Sermon Preached by the Rev. Thomas P. O’Dell
Rector, Christ Episcopal Church, Charlevoix, Michigan
June 4, 2017 – Day of Pentecost, Year A
It is downright dangerous to come to church on Pentecost.
The Feast of Pentecost is one of the most challenging moments in the Christian year. It's a challenge for every Christian. It always has been, and it always will be.
Pentecost is a challenge to us because Pentecost points us to pilgrimage — and to proclamation.
Pentecost, pilgrimage and proclamation have always gone together.
The people of Ancient Israel had long been a pilgrim people. Abraham and Sarah left the comfort and security of their homeland to follow God's call to a land that God would show them — a land that came to be called Israel.
Joseph and his father Jacob led the people on a lengthy and ultimately painful pilgrimage into Egypt. And Moses later led them out — on a liberating pilgrimage in the wilderness that was 40 years long. When they became paralyzed with fear, Moses made a proclamation to the people: "Do not be afraid or terrified, for the Lord your God goes with you; he will never leave you or forsake you.”
As we learned in today’s reading from the book of Numbers, Moses needed help in moving the people along — in helping them to be what being the people of God really means. He wanted them to quit complaining about their pilgrimage to freedom, and he wanted them to join him in proclaiming gratitude, freedom and hope.
Moses needed for everyone to do their part. He refused to exclude anyone from the people’s call to pilgrimage and spirit-filled proclamation. He knew that all God’s people have spiritual gifts for ministry.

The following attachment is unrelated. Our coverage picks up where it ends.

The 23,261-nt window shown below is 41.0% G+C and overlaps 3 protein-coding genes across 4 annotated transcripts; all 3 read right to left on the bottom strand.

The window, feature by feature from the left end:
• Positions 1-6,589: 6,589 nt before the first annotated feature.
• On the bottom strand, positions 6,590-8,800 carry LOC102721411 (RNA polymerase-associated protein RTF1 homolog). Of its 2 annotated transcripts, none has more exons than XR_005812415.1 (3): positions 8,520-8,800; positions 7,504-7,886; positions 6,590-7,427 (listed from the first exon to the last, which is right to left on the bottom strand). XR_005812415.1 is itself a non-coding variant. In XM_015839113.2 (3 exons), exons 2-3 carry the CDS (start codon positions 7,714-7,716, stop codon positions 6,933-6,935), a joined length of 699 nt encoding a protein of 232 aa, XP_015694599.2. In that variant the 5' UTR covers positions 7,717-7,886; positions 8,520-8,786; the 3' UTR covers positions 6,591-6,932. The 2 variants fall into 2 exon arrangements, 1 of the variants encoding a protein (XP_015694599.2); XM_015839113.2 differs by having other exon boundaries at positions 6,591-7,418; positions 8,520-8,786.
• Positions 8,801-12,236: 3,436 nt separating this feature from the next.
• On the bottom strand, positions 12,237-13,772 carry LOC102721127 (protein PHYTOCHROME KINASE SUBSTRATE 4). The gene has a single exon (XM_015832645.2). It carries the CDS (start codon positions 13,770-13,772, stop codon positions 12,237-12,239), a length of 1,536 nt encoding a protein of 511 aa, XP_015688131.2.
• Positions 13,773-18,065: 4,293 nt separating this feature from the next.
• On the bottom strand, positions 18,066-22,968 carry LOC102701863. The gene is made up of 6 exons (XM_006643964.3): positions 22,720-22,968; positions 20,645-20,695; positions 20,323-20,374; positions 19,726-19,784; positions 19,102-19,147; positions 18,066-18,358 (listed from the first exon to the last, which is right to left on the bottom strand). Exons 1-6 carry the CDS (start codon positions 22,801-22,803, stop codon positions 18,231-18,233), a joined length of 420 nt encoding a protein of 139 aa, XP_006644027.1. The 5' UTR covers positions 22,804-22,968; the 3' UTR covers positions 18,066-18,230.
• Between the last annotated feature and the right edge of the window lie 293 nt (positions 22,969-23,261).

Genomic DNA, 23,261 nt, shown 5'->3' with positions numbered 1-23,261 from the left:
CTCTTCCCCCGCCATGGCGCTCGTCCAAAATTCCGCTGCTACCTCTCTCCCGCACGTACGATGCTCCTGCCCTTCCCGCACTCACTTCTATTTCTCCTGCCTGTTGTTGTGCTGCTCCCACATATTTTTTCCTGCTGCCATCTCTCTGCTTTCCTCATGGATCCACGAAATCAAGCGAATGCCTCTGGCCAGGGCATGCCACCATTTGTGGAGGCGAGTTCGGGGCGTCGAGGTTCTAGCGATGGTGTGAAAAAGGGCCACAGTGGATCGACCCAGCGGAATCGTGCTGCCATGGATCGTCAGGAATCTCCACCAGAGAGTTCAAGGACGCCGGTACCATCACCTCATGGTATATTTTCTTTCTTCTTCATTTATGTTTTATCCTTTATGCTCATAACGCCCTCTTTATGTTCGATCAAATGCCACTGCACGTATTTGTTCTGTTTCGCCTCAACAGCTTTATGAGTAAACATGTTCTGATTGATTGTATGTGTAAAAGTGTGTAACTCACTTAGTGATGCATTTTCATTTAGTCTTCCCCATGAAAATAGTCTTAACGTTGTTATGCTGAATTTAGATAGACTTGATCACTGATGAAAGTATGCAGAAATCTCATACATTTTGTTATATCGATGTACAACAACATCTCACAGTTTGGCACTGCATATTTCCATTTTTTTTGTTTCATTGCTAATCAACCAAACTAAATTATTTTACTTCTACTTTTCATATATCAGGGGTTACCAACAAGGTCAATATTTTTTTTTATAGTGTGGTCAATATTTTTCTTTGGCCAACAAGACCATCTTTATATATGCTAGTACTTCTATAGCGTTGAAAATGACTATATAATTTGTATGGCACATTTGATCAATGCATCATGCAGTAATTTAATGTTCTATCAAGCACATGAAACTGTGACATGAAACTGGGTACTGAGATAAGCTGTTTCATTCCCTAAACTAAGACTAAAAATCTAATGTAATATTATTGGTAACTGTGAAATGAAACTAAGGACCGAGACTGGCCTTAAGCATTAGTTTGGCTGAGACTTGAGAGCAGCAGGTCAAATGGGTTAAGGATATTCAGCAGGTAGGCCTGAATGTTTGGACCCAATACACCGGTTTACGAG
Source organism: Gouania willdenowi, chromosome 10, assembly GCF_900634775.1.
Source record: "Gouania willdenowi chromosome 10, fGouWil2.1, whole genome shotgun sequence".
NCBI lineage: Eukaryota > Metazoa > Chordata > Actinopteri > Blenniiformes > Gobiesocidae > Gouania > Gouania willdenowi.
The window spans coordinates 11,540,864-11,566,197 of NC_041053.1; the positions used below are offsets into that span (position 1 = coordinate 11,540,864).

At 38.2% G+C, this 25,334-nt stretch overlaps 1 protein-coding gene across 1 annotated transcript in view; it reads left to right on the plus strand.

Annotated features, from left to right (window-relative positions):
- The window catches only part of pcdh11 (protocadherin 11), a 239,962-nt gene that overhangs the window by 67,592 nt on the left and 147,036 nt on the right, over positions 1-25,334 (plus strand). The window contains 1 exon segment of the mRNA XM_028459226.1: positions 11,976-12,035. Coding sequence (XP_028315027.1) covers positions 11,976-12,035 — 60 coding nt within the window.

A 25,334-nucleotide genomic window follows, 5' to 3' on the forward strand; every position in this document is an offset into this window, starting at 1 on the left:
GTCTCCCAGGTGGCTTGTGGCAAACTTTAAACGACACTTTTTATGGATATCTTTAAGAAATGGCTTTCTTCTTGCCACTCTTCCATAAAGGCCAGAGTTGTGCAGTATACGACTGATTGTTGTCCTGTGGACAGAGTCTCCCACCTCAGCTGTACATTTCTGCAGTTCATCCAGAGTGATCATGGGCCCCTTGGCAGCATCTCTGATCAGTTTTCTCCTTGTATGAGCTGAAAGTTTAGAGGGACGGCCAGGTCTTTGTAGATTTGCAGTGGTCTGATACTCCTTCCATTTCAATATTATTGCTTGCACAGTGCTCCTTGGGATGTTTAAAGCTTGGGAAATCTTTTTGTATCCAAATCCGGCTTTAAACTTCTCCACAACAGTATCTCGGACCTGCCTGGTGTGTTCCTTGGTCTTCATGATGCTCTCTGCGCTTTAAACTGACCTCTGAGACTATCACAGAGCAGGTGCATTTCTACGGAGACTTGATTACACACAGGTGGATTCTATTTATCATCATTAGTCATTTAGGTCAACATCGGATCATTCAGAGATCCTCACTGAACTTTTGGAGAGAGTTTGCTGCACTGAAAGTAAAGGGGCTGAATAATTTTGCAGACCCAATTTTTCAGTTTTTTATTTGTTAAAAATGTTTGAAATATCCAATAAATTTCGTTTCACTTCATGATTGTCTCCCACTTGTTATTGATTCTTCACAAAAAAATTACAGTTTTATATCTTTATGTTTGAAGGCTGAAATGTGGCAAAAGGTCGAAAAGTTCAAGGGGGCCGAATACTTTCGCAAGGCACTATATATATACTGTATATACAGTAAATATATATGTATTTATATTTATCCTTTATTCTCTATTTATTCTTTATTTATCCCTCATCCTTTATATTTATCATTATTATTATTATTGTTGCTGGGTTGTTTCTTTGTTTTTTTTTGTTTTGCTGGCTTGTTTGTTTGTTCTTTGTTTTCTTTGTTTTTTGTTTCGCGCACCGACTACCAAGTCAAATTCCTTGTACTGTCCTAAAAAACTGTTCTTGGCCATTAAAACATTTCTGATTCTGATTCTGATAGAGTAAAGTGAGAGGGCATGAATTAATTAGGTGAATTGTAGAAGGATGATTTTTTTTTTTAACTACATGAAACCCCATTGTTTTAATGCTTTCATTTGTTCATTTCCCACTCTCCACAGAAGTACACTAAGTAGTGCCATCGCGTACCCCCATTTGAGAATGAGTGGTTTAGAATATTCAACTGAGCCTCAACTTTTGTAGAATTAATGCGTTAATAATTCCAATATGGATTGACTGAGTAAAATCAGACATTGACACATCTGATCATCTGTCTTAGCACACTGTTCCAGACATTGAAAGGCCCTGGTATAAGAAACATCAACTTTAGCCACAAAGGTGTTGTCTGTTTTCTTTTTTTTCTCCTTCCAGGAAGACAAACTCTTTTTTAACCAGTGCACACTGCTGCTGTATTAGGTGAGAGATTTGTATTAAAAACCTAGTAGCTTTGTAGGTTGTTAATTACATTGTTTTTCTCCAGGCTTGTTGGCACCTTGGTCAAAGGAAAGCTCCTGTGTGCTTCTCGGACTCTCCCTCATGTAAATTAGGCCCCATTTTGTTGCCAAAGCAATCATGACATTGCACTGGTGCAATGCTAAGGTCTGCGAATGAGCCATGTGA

Even old Eldad and Medad, who had hung out in camp and skipped Moses’ big meeting got the message, and they commenced prophesying. Moses’ chief lieutenant Joshua wanted to shut the pair up, since they had played hooky, but Moses would have none of it.
He said to Joshua, “Would that all the Lord’s people were prophets, and that the Lord would put his spirit on them!”
To make a long story short, the Ancient Israelites were a pilgrim people and each and everyone of them shared the responsibility to participate in the community’s proclamation of faith, liberation and hope.
When they finally reached the Promised Land and made their life there, they took pains to remind themselves that they were called to remain forever a pilgrim people.
That's what their religious feast of Pentecost was all about. Pentecost — Shavuot in Hebrew — was a feast of pilgrimage. People were expected to come to Jerusalem from throughout Israel — and from outside Israel — to join together to give thanks to God for the gift of the Torah (the Law) on Mount Sinai.
That's why — at the feast of Pentecost in 33 A.D. — there were all those Parthians, Medes, Elamites, Cappadocians, Phrygians, Pamphylians, Cretans and many, many others gathered in Jerusalem.
They were there because they were pilgrims. And because they were pilgrims, they found their lives turned upside down.
There was violent wind. There were tongues of fire. And there were words — a proclamation — from some country bumpkins from Galilee that they somehow understood.
That wind, those tongues of fire, and those words posed a real problem for those pilgrims!